The intensity of such attacks is so stigmatic, victims are forced to live not only with the physical impact, but also the psychological repercussions. Such intense personal violence can then result in the victim’s death, but even if the victim survives the war, he/she is forced to live with the tragedies of war. The victim is then vulnerable to long term physical disorders, pregnancies along with sexually transmitted diseases such as HIV/AIDS. This instigates a series of isolation as the victim is forced to live far from communities and is shunned from society. Thus, it is evident that violence in any form, especially rape, results in severe consequences, not only for the victim, but adversely affecting their families and the community as a whole.

In incidents where rebel soldiers are found responsible for sexual violence this not only reveals their “sexual impulse”, but their ability to exploit and violate personal human rights along with their disgust towards the sole human existence using any means. Explicitly speaking about rape, sexual violence is a more severe act ompared to modern warfare used on people. Enemy forces, guerrilla groups and rebel soldiers are using these means and their bodies as tools against another human soul, victimising them for life while leaving horrific memories and physical marks forever.

 

 

Turning souls into victims

 

Sexual violence includes rape, sexual abuse, infections of HIV/AIDS, sexual mutilation, sexual slavery, forced pregnancy, discrimination against children born from rapes while mothers are forced into isolation, sterilized and forced abortions. Indeed, violence against women is not only an act of war, it is moreover a torture which results in serious physical injuries, including death. Gang rapes are heinous forms of sexual violence which leave physiological and physical horror on the victim, making it the primary cause for many deaths of female victims.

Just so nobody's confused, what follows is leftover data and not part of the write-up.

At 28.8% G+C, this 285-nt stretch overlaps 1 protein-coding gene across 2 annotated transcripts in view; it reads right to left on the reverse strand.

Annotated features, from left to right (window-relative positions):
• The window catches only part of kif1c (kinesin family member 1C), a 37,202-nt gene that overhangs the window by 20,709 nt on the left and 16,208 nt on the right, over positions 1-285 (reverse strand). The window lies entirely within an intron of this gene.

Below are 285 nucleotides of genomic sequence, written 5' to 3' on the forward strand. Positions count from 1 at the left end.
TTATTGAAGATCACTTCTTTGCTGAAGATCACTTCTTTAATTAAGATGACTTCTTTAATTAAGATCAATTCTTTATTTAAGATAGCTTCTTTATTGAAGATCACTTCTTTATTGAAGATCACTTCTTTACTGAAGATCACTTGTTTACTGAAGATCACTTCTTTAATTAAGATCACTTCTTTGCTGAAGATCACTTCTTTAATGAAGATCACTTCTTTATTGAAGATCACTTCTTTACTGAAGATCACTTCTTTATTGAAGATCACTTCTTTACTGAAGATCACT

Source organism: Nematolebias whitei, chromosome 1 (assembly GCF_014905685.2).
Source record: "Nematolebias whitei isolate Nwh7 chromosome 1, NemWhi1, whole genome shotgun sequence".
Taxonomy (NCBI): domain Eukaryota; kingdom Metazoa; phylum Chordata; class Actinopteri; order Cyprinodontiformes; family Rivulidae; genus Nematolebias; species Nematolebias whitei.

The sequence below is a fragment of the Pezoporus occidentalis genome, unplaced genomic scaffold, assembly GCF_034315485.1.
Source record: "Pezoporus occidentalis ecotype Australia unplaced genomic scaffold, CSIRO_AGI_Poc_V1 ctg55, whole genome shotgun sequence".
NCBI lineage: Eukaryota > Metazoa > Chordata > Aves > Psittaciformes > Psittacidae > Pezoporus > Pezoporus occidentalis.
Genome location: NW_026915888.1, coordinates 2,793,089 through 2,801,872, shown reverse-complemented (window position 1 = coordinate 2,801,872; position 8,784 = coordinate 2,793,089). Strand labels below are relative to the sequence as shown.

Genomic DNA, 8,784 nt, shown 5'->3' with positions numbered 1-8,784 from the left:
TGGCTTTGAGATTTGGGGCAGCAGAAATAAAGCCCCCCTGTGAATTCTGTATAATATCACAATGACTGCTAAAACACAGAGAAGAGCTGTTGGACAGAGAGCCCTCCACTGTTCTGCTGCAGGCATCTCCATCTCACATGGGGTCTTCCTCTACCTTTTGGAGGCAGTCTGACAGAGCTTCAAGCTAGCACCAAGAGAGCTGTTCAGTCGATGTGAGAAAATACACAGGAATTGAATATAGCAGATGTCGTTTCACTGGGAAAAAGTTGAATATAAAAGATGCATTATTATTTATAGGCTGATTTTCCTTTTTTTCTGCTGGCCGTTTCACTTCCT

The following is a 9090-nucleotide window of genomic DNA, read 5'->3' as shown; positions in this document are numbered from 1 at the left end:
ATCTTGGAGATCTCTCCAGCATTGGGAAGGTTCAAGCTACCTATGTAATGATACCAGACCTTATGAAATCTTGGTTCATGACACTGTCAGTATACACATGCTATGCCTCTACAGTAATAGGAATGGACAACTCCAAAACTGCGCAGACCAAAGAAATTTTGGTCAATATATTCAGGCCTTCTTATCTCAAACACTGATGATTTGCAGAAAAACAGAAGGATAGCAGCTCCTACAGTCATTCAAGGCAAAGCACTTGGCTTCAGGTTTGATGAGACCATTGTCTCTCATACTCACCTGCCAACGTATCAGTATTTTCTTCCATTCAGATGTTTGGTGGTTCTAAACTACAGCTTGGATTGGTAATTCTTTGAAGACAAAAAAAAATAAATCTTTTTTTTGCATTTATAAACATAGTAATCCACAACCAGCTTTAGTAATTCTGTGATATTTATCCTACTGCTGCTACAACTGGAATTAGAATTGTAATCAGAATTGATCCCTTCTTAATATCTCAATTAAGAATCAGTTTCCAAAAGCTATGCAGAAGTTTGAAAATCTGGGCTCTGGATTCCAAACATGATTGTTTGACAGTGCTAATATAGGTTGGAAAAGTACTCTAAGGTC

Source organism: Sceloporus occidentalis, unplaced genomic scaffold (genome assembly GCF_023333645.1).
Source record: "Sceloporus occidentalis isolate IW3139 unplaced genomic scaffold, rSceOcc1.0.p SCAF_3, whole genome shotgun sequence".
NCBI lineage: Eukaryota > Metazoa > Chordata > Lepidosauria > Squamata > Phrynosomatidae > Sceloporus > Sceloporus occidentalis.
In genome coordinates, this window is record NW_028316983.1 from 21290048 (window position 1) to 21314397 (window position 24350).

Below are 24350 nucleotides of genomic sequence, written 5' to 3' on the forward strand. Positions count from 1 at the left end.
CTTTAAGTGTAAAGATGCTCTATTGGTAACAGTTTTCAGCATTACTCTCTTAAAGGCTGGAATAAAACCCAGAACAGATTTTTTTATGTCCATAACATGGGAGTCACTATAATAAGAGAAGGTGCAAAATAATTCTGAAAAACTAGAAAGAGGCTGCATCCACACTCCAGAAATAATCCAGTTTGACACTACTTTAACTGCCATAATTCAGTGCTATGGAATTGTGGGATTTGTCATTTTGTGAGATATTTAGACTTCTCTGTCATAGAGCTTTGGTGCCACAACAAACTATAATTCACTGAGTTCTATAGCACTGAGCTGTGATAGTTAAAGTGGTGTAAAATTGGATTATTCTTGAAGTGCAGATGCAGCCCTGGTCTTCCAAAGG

Women from unwanted pregnancies are then forced to undertake abortions through “non-sterile procedures, non-medical methods”, making them vulnerable to infections, scarred or even death. The victim is then left to suffer from physical injuries such as internal haemorrhaging.

 

 

Conclusion

 

It has been widely seen that the use of combat is intensive, especially in areas where there is poor implementation of national legislations; areas that are vulnerable to conflict, post conflict, gender discrimination, and have witnessed violation of human rights. Moreover, the so called “rapid response” from the international communities have been largely unseen, as the response mechanisms of tasked agencies are poorly coordinated, inadequately financed reducing the level of seriousness towards the issue.